From backyard football to the Super Bowl

By Amber Stark ’99

From an early age, football was a regular part of Ryan Maddocks’ life. His family went to Cleveland Browns and Ohio State University games. He and his brother, Cory, played football in the yard. Later, he cheered Cory on as he played for his high school team. He even got to work for the Browns while in high school.

“Football is a huge part of our family,” he said. “It was definitely engrained at a young age.”

While he never played himself – “backyard football was good enough for me” – he loved it from afar.

“Every Sunday it was always Browns football Sunday,” he said. “We were always throwing the ball in the backyard.”

So he set his sights on the NFL.

And six years after graduating from Bowling Green State University with a bachelor’s degree in telecommunications, as video assistant for the Philadelphia Eagles, the Olmsted Falls native held the Vince Lombardi Trophy.

“It was pretty cool,” Maddocks said. “I still sometimes get goose bumps thinking about it. That’s pretty much the top of the mountain right there.”

A little known fact about the trophy?

“It’s a lot lighter than people think,” he said. “People said I was holding that thing like I was seeing my first born, so tightly.”

“I look back now and just think if I had went anywhere else I’m not sure this would be possible."

Maddocks was able to share the experience with his parents and brother, who works in the video department for the San Francisco 49ers.

“A lot of emotions came to a head,” he said. “I was looking around, a little watery in the eyes, and I wasn’t even playing. We put a lot of work into getting to that moment. It was what we were shooting for.”

Maddocks said the celebration parade following the Super Bowl was surreal, and that it will all set in when he gets his ring and sees the banner in the stadium next season.

Besides a love for football, Maddocks got to this point in his life partially because of his dad’s habit of recording holidays and vacations on a camcorder.

“I always saw him with a camera in his hand,” Maddocks said, “so I was interested in cameras: manning them, making movies with friends. Getting my feet wet with the Browns at a young age made it official.”

Maddocks choose BGSU because several of his friends went there. A diehard Cleveland sports fans, he said “the icing on the cake was that [BGSU’s] colors were brown and orange.”

Once he got to campus, Maddocks’ focus was on football, interning with the Falcons.

“I treated the BG football experience as a full-time job,” he said, noting 5:30 a.m. call times. “I learned that if you really want to do this, you’re going to have to sacrifice some of your college time.”

While with the Falcons, Maddocks filmed practice and games.

“The telecomm teachers were unbelievable,” he added. “I look back now and just think if I had went anywhere else I’m not sure this would be possible. They gave us the resources to be successful. It was an atmosphere that helped you, giving you a lot of hands-on experience as opposed to just exams and tests.

“I can’t say it enough, my years at BG and then my boss at BG, Chris Zuccaro [BGSU video coordinator], helped tremendously. What it takes to get in this business, the hours and whatnot, the meticulous, perfection needed when you’re editing. I thank Chris for helping me out, giving me responsibility.”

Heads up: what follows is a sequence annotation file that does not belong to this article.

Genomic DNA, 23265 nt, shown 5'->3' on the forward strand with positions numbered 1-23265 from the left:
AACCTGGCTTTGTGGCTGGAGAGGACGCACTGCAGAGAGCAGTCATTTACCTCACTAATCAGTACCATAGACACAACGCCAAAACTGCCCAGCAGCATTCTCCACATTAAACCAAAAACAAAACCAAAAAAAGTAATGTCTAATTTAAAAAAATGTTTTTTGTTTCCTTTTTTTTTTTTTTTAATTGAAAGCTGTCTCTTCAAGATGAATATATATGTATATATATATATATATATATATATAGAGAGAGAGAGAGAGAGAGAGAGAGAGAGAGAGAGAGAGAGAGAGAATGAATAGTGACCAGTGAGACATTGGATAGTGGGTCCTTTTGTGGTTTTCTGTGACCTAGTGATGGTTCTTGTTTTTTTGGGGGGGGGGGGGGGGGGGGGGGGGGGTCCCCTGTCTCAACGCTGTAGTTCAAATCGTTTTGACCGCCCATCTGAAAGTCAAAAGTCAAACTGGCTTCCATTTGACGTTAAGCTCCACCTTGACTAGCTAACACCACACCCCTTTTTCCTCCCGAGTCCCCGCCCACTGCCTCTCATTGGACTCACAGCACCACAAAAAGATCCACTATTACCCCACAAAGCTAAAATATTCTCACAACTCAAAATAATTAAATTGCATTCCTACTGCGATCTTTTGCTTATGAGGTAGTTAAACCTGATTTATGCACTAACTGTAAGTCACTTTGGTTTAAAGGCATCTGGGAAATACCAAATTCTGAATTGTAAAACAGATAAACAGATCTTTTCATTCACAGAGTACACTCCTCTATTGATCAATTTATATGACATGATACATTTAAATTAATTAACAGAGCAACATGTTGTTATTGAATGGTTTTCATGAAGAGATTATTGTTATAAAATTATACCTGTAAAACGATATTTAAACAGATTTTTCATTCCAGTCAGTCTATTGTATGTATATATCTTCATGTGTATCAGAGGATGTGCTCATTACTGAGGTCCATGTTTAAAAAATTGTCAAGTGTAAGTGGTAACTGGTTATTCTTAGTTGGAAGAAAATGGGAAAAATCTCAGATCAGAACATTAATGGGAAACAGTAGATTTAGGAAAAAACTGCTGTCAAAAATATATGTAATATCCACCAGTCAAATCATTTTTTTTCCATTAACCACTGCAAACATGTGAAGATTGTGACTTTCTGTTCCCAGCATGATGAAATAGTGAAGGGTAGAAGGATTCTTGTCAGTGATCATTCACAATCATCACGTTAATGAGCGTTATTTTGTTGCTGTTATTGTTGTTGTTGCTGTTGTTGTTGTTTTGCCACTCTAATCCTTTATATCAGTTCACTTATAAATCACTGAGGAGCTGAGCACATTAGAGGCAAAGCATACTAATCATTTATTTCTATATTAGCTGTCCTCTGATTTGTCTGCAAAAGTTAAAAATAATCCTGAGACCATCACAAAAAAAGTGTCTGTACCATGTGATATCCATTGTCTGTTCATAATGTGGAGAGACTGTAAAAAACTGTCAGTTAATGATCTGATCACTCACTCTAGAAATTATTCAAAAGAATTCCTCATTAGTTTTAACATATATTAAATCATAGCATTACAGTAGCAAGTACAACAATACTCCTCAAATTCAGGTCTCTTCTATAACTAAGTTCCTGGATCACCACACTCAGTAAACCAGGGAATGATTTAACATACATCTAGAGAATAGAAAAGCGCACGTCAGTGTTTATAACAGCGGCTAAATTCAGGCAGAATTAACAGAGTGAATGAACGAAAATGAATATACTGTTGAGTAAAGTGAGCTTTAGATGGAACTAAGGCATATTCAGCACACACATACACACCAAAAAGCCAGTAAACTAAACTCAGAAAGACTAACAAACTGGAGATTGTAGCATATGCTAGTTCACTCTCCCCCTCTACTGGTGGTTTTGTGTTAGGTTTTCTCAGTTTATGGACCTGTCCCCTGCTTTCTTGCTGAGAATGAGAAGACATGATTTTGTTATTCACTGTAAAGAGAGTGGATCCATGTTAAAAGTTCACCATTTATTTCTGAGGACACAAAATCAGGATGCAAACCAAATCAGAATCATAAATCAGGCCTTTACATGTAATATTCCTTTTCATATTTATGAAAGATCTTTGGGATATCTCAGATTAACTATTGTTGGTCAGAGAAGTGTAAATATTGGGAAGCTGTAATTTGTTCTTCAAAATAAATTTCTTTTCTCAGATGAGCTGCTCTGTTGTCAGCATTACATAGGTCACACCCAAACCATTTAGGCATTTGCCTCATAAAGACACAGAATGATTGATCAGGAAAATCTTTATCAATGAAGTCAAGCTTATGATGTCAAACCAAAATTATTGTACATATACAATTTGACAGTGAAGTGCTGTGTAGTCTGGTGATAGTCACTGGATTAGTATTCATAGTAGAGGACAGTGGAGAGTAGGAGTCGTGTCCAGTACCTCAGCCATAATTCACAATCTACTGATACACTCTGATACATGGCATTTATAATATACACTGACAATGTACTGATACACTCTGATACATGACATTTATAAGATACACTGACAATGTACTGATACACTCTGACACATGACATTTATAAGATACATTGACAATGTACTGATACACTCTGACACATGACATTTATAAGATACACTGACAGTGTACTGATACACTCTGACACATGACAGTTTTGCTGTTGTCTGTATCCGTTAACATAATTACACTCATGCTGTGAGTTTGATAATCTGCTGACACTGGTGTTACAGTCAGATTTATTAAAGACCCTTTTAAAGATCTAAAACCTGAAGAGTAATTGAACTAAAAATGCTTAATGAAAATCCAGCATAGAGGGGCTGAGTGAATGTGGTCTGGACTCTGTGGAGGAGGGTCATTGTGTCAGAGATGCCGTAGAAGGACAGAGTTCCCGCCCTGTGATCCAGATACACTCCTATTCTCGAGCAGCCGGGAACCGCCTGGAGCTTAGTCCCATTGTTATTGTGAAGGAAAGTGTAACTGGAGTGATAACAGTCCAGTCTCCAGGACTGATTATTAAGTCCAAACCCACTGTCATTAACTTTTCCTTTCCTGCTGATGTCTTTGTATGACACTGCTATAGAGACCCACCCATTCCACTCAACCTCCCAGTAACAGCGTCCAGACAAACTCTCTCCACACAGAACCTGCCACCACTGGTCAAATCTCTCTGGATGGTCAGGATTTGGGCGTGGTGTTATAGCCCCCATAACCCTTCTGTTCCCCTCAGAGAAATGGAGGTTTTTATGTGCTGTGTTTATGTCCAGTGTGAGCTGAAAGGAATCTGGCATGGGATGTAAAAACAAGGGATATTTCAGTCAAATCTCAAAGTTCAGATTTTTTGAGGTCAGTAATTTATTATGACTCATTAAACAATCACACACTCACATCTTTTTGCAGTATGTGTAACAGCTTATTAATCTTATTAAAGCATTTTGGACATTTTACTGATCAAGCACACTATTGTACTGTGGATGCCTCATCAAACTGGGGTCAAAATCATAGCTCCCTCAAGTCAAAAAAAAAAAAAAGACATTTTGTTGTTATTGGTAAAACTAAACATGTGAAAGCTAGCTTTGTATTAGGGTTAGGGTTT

After graduation, Maddocks completed an internship with NFL Films in New Jersey.

“It was the coolest experience that I could’ve had,” he said.

There he worked with the cinematographers to learn what they did, which back then was shot on film. He got the canisters ready and loaded the cameras.

“Nobody does that anymore, but it was so cool to experience,” he said, adding that he also helped set up lighting, a skill he learned at BGSU.

It was with NFL Films that Maddocks worked his first Super Bowl, Super Bowl XLVII in New Orleans.

“That experience was so cool,” he said. “The stuff that those guys do is incredible. I try to replicate it, but fail miserably. It is definitely an art. I soaked up everything I could.”

Going into his sixth year with the Eagles, Maddocks films practices and games, sends film to the NFL and edits film into offensive, defensive and special teams files, among other duties.

“The week flies during the season,” he said. “You want to make sure the coaches have everything they need.”

The best part of his job, besides filming the games, is the travel and visiting different cities and stadiums. He also loves game day.

“There really isn’t anything like game day, especially in Philadelphia,” he said. “You put in so much work during the week – all work is focused toward playing the game and winning – that I feel very accomplished and proud when we make sure that the team had the video they needed to study.”

This was a rollercoaster year for the Eagles. The team was excited about second-year quarterback Carson Wentz. They had solid targets at wide receiver. And their defense was good at stopping the run game. Then the injuries started.

“We lost a tackle, a running back, a linebacker, a special teams player, but we still didn’t miss a beat,” Maddocks said. “Then Carson went down.

“We were gonna roll with Nick [Foles], but we had so many doubters. And then we lost another guy. Resiliency was the best word for this team this year. It was cool to see them bounce back each week when adversity struck. We took the whole underdog thing and went. We had a group of guys playing their tails off.”

And it culminated in Super Bowl LII.

“I’d be shocked if someone in this profession isn’t thinking about getting to the Super Bowl,” Maddocks said. “That’s what everyone in the organization is shooting for. We’re all on the same team.”